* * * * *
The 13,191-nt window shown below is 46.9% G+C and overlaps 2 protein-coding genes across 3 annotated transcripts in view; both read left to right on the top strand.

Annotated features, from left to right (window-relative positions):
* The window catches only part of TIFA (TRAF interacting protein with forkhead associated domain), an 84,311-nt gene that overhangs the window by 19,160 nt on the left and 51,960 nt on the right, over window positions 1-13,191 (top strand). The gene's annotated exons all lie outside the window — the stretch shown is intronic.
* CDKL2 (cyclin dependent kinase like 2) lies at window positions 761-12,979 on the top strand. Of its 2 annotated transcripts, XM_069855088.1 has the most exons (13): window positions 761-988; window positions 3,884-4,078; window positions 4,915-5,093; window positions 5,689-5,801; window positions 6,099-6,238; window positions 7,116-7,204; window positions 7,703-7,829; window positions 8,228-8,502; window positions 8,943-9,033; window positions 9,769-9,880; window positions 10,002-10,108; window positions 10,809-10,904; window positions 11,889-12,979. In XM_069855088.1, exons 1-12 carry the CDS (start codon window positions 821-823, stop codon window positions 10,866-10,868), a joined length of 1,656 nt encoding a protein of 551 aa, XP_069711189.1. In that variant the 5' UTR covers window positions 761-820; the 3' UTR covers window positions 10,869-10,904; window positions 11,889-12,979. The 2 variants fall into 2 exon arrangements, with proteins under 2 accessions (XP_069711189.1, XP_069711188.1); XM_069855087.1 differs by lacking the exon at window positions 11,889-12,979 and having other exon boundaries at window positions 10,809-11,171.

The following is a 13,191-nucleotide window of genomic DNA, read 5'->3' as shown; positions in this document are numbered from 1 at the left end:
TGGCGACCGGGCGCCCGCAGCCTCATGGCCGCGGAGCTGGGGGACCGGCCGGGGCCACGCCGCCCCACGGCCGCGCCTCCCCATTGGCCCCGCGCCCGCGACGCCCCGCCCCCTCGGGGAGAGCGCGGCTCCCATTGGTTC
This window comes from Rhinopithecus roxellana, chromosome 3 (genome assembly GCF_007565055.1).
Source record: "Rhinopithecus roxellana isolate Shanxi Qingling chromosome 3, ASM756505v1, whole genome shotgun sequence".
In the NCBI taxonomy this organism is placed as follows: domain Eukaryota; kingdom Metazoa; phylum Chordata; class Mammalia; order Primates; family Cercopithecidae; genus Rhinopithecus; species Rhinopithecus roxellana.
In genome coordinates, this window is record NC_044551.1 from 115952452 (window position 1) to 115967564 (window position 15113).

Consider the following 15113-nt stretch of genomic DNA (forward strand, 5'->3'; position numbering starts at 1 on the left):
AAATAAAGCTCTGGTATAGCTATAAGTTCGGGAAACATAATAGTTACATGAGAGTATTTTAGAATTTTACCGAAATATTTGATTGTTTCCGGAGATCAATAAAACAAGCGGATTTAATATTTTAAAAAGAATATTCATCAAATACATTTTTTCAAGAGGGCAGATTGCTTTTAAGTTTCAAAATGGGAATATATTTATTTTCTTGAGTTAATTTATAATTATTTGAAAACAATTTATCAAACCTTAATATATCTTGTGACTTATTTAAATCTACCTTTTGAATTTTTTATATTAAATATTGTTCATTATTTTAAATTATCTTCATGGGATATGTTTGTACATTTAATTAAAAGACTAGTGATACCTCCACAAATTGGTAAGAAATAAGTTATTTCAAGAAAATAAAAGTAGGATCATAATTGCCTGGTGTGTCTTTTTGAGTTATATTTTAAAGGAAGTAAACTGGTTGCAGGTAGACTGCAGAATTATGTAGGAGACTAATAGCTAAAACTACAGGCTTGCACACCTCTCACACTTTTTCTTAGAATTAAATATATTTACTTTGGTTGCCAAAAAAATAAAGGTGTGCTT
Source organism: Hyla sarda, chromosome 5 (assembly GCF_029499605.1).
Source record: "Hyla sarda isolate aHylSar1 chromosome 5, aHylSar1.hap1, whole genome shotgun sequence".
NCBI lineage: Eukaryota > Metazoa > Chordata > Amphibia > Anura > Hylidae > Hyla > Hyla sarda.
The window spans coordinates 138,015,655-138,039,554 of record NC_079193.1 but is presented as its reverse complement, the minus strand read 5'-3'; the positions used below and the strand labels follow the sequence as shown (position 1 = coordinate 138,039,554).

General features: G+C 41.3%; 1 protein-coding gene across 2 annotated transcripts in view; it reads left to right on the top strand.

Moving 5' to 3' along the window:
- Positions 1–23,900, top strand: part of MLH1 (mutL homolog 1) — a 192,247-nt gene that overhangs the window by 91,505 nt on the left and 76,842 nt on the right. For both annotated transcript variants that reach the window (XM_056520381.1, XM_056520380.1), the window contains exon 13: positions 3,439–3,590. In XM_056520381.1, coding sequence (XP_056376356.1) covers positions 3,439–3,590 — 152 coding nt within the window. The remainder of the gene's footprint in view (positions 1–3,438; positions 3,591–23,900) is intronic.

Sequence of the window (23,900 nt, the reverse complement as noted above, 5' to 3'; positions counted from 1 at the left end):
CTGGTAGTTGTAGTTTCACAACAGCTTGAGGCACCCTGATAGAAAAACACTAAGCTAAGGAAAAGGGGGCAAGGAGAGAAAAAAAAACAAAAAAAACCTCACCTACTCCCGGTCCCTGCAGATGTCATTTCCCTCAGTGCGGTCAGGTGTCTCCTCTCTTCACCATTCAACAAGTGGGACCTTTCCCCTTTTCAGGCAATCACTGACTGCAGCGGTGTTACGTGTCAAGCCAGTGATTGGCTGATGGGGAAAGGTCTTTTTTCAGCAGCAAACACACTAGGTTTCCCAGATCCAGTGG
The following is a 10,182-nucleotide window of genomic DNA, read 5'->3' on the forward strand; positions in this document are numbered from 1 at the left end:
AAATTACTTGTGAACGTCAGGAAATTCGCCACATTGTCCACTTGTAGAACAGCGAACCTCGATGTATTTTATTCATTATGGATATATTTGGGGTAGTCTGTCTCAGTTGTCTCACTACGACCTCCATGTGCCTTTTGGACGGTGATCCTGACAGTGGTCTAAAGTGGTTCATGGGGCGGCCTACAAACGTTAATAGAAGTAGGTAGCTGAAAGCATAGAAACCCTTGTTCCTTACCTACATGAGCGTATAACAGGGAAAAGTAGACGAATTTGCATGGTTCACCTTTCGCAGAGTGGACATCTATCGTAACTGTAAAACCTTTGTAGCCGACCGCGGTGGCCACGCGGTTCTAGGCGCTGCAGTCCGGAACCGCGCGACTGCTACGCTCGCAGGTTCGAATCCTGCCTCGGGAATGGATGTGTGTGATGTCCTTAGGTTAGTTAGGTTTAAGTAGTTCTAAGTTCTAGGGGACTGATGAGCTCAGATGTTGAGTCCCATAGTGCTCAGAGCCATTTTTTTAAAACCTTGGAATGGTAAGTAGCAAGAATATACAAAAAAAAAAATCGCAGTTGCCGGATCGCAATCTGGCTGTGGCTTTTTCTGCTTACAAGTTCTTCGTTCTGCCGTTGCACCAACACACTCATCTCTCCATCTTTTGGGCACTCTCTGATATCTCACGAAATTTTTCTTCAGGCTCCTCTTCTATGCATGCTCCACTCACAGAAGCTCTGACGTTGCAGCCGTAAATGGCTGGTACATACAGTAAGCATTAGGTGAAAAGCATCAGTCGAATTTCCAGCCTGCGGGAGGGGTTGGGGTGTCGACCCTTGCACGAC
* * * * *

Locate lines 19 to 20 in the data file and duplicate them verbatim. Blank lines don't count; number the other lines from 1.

- Positions 1–23,900, top strand: part of MLH1 (mutL homolog 1) — a 192,247-nt gene that overhangs the window by 91,505 nt on the left and 76,842 nt on the right. For both annotated transcript variants that reach the window (XM_056520381.1, XM_056520380.1), the window contains exon 13: positions 3,439–3,590. In XM_056520381.1, coding sequence (XP_056376356.1) covers positions 3,439–3,590 — 152 coding nt within the window. The remainder of the gene's footprint in view (positions 1–3,438; positions 3,591–23,900) is intronic.

Sequence of the window (23,900 nt, the reverse complement as noted above, 5' to 3'; positions counted from 1 at the left end):